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Claim Report Addresses Events Resulting In Patient Harm

A recent announcement from researchers at Johns Hopkins University School of Medicine highlighted that medical errors at hospitals and other large healthcare facilities should rank as the third leading cause of deaths in the United States.

CHICAGO, May 5, 2016 — A recent announcement from researchers at Johns Hopkins University School of Medicine highlighted that medical errors at hospitals and other large healthcare facilities should rank as the third leading cause of deaths in the United States. The findings of the CNA Hospital Professional Liability Claim Report 2015: Stepping Up to Quality Healthcare and Patient Safety identify patient death as the most common injury in closed claims over the ten-year period analyzed in the insurance company’s publication.

The report’s analysis regarding patient deaths revealed that:
   

  • Death is the most common injury, comprising 34.3 percent of the closed claims.
      
  • Overall improper care was the allegation most frequently related to patient death, followed by allegations related to diagnosis or medication error in this data set reflecting 203 closed claims.
      
  • Death was the most frequent injury outcome for:
     
    • Emergency department-related claims (47.7 percent of 107 closed claims)
        
    • Medication error-related claims (48.1 percent of 52 closed claims)
        
    • Medicine patient and ambulatory care-related claims (50.7 percent of 138 closed claims)
        
    • Pressure ulcers-related claims (41.9 percent of 31 closed claims)
          

In discussing the John’s Hopkins findings, one of the researchers noted that patient handoffs in an emergency department represent a significant vulnerability in the hospital setting.  Frequently, healthcare professionals inadvertently fail to convey critical patient information to one another.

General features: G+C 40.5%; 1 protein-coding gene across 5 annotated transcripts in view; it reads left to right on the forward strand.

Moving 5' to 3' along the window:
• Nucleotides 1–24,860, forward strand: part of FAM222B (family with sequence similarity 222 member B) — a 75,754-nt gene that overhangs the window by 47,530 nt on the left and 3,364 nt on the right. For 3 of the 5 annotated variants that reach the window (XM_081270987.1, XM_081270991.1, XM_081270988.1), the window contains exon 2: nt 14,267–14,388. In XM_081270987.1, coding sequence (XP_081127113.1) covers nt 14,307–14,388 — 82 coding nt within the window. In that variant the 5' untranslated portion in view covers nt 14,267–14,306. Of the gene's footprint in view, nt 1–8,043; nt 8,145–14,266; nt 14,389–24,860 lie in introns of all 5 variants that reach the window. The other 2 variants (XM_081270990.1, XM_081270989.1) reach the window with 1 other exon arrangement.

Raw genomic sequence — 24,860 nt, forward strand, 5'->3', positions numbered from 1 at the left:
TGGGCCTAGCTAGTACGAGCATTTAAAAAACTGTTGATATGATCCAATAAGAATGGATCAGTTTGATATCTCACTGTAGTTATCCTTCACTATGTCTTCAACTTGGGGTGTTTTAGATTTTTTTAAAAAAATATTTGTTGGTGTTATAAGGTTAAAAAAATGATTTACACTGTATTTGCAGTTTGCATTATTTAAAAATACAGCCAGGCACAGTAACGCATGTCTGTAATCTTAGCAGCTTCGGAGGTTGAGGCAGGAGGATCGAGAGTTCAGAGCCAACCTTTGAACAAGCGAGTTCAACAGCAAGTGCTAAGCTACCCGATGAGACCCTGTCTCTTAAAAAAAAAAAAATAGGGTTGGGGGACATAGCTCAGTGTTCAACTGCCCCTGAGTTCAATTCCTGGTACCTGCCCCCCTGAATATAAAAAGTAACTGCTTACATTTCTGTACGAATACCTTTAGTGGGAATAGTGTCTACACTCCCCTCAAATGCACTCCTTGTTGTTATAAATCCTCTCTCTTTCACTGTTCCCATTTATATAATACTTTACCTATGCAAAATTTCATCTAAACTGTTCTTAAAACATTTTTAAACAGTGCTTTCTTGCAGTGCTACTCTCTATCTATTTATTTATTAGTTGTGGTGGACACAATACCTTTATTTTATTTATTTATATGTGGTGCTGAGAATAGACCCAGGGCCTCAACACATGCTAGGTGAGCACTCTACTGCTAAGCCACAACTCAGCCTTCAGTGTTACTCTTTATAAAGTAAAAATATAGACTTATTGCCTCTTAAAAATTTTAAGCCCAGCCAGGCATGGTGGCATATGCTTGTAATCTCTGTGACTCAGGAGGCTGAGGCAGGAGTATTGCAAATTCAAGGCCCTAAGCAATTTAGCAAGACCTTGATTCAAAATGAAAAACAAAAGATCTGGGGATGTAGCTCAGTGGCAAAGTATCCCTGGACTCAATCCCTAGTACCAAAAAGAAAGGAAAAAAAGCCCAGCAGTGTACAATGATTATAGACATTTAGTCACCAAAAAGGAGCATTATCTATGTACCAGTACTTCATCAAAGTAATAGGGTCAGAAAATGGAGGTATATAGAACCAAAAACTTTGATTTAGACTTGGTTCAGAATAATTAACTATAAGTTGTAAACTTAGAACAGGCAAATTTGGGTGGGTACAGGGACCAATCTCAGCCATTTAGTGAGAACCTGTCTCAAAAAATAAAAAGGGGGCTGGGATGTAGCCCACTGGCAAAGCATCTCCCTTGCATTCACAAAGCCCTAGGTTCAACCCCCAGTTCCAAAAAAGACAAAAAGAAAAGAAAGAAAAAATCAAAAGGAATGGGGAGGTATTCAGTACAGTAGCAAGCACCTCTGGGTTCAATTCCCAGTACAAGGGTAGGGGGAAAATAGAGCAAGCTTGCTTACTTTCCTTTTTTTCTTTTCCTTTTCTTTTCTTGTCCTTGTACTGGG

“Communication among healthcare providers is critical in any situation, but particularly in an emergency department,” said Joyce Benton, Assistant Vice President, Risk Control, CNA. “Research has shown that ineffective or inadequate communication is a major factor in medical errors and near-misses, especially during handoffs and other transitions in care.”

The Hospital Professional Liability Claim Report recommendations related to improving communication include:
   

  • Train staff to use structured formats for exchanging information, such as the “Situation, Background, Assessment and Recommendation” method.
      
  • Encourage use of the chain of command, and prohibit any retaliation on the part of colleagues or supervisors.
      
  • Develop an effective procedure to manage diagnostic test result reporting and follow up.
         

The Hospital Professional Liability Claim Report 2015 is a publication of the CNA Healthcare and Risk Control units. For more information, please contact Brandon Davis at 312-822-5167 or Brandon.Davis@cna.com.  

About CNA  
Serving businesses and professionals since 1897, CNA is the country’s eighth largest commercial insurance writer and the 14th largest property and casualty company. CNA’s insurance products include standard commercial lines, specialty lines, surety, marine, and other property and casualty coverages. CNA's services include risk management, information services, underwriting, risk control and claims administration. For more information, please visit CNA at www.cna.com. "CNA" is a service mark registered by CNA Financial Corporation with the United States Patent and Trademark Office. Certain CNA Financial Corporation subsidiaries use the "CNA" service mark in connection with insurance underwriting and claims activities.

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CONTACTS:  
Brandon Davis, 312-822-5167 / 312-834-6091  
Sarah Pang, 312-822-6394 / 312-607-5544

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